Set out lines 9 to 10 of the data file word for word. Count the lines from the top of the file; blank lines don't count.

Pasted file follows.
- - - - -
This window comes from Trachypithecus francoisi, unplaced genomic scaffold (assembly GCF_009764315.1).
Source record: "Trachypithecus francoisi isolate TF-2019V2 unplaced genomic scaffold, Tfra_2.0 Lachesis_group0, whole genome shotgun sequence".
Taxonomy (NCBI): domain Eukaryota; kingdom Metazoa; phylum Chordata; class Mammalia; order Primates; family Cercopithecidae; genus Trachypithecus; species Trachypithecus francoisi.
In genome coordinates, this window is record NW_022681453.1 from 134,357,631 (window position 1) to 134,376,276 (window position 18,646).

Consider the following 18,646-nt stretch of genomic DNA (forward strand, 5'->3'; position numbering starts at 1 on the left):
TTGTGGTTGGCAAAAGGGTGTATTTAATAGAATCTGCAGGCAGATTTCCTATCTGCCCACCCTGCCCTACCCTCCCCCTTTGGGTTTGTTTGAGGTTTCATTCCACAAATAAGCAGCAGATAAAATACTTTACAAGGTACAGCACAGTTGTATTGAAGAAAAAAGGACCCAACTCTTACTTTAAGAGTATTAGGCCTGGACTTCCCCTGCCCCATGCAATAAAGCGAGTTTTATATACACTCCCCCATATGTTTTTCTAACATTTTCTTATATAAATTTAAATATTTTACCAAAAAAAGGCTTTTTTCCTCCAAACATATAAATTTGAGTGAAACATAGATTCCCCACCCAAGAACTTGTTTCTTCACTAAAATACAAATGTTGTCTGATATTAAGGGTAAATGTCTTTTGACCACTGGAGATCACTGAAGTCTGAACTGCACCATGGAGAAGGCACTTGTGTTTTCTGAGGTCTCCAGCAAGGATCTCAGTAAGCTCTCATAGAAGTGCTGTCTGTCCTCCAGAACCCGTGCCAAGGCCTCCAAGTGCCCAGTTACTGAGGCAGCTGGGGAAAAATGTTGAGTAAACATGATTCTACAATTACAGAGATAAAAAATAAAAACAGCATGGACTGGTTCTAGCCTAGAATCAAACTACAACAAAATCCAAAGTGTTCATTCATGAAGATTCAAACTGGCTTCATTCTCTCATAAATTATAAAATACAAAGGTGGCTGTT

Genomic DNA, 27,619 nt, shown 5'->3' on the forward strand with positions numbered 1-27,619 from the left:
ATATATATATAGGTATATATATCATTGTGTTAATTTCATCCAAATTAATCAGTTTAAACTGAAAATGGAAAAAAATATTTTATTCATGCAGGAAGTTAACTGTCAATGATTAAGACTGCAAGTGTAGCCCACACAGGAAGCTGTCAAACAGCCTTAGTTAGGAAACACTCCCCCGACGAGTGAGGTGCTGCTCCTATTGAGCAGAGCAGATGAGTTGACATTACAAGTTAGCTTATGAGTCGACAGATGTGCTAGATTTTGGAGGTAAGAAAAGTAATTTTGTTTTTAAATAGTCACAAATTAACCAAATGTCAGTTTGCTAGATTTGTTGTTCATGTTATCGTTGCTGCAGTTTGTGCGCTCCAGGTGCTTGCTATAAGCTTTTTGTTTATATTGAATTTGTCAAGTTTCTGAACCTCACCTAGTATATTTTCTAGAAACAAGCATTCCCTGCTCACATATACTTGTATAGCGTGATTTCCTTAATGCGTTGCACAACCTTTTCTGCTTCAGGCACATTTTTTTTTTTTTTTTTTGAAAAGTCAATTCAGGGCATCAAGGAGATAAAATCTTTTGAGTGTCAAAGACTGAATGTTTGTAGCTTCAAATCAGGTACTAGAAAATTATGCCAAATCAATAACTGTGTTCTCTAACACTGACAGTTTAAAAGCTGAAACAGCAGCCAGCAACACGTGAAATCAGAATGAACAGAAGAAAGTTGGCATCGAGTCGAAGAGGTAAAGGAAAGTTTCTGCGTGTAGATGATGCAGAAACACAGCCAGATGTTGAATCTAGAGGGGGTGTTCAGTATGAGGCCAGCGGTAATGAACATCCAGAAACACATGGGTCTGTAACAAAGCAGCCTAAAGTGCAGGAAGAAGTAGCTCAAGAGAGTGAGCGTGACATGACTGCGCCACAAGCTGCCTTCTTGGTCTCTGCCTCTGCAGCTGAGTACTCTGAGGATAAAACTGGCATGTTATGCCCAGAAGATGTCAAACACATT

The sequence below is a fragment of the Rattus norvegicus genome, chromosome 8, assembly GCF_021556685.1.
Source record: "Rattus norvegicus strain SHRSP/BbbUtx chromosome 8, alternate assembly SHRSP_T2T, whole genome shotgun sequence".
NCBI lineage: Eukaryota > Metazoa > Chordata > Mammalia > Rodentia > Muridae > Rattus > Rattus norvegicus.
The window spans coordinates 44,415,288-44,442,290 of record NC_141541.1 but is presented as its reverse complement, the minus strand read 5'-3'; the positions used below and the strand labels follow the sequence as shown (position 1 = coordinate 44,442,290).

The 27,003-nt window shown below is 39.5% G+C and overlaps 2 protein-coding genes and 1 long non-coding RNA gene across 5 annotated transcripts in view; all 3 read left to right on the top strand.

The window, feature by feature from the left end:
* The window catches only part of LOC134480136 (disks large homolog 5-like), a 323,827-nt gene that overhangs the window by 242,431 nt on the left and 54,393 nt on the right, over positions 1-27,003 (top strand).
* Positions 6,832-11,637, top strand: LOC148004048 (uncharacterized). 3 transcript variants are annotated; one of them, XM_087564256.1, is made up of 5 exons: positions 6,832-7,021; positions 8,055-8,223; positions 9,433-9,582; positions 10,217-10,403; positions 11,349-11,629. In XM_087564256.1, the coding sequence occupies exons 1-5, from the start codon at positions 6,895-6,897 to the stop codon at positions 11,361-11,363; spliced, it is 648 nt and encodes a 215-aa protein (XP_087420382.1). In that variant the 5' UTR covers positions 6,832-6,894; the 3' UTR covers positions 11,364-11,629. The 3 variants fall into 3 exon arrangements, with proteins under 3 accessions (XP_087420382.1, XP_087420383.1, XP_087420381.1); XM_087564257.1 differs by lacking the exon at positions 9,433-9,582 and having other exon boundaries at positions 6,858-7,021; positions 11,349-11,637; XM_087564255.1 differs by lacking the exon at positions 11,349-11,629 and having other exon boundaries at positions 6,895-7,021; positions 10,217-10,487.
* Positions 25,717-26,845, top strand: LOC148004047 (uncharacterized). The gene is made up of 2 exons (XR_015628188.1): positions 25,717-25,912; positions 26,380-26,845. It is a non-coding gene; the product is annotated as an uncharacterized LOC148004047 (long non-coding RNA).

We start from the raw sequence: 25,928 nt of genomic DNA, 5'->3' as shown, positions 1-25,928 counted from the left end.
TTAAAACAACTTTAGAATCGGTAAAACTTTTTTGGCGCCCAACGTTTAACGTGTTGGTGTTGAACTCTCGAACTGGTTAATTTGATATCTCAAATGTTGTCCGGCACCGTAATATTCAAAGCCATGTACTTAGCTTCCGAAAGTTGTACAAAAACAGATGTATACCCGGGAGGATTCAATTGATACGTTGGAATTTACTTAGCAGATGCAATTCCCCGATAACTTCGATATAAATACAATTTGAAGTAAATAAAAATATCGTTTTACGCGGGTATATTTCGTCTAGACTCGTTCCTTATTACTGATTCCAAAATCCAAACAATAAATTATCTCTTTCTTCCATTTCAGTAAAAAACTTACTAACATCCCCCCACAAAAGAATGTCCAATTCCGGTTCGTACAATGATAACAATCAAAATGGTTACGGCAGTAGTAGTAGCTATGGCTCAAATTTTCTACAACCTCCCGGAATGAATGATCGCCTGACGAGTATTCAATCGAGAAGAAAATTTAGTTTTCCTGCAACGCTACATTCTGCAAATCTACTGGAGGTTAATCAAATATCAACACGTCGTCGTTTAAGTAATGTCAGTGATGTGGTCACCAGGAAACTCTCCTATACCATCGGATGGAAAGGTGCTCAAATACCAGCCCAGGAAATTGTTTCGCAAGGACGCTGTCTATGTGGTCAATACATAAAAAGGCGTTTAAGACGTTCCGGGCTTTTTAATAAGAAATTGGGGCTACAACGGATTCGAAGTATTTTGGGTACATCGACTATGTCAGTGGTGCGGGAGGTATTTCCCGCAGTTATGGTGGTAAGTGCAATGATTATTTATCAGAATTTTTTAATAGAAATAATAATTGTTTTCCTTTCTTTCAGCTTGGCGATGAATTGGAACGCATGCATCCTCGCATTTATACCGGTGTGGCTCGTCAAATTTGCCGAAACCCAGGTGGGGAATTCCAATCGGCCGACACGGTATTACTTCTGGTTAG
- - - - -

The sequence below is a fragment of the Rattus norvegicus genome, chromosome 8, assembly GCF_021556685.1.
Source record: "Rattus norvegicus strain SHRSP/BbbUtx chromosome 8, alternate assembly SHRSP_T2T, whole genome shotgun sequence".